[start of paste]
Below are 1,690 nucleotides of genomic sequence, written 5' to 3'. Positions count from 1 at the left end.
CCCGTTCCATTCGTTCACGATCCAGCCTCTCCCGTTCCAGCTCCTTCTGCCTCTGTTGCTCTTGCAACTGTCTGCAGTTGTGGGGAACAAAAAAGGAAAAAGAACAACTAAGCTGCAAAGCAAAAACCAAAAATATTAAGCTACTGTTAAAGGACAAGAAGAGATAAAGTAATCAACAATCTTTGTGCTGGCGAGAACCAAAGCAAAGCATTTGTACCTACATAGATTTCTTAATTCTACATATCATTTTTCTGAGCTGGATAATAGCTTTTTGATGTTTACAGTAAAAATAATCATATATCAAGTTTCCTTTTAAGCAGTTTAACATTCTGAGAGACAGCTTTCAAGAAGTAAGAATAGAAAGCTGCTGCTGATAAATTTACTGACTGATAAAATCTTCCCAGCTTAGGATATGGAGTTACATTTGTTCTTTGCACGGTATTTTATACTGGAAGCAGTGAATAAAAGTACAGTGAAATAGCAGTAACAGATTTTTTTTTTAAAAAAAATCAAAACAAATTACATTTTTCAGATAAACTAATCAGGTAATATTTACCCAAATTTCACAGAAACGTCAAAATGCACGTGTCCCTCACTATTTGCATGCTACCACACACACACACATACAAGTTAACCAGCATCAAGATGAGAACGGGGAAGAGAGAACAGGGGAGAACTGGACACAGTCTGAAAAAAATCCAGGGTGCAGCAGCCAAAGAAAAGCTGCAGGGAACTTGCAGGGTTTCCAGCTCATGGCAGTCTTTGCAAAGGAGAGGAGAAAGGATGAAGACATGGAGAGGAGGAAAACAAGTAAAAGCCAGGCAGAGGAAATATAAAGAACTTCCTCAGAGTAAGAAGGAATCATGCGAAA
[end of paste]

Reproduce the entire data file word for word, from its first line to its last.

Below are 1,690 nucleotides of genomic sequence, written 5' to 3'. Positions count from 1 at the left end.
CCCGTTCCATTCGTTCACGATCCAGCCTCTCCCGTTCCAGCTCCTTCTGCCTCTGTTGCTCTTGCAACTGTCTGCAGTTGTGGGGAACAAAAAAGGAAAAAGAACAACTAAGCTGCAAAGCAAAAACCAAAAATATTAAGCTACTGTTAAAGGACAAGAAGAGATAAAGTAATCAACAATCTTTGTGCTGGCGAGAACCAAAGCAAAGCATTTGTACCTACATAGATTTCTTAATTCTACATATCATTTTTCTGAGCTGGATAATAGCTTTTTGATGTTTACAGTAAAAATAATCATATATCAAGTTTCCTTTTAAGCAGTTTAACATTCTGAGAGACAGCTTTCAAGAAGTAAGAATAGAAAGCTGCTGCTGATAAATTTACTGACTGATAAAATCTTCCCAGCTTAGGATATGGAGTTACATTTGTTCTTTGCACGGTATTTTATACTGGAAGCAGTGAATAAAAGTACAGTGAAATAGCAGTAACAGATTTTTTTTTTAAAAAAAATCAAAACAAATTACATTTTTCAGATAAACTAATCAGGTAATATTTACCCAAATTTCACAGAAACGTCAAAATGCACGTGTCCCTCACTATTTGCATGCTACCACACACACACACATACAAGTTAACCAGCATCAAGATGAGAACGGGGAAGAGAGAACAGGGGAGAACTGGACACAGTCTGAAAAAAATCCAGGGTGCAGCAGCCAAAGAAAAGCTGCAGGGAACTTGCAGGGTTTCCAGCTCATGGCAGTCTTTGCAAAGGAGAGGAGAAAGGATGAAGACATGGAGAGGAGGAAAACAAGTAAAAGCCAGGCAGAGGAAATATAAAGAACTTCCTCAGAGTAAGAAGGAATCATGCGAAA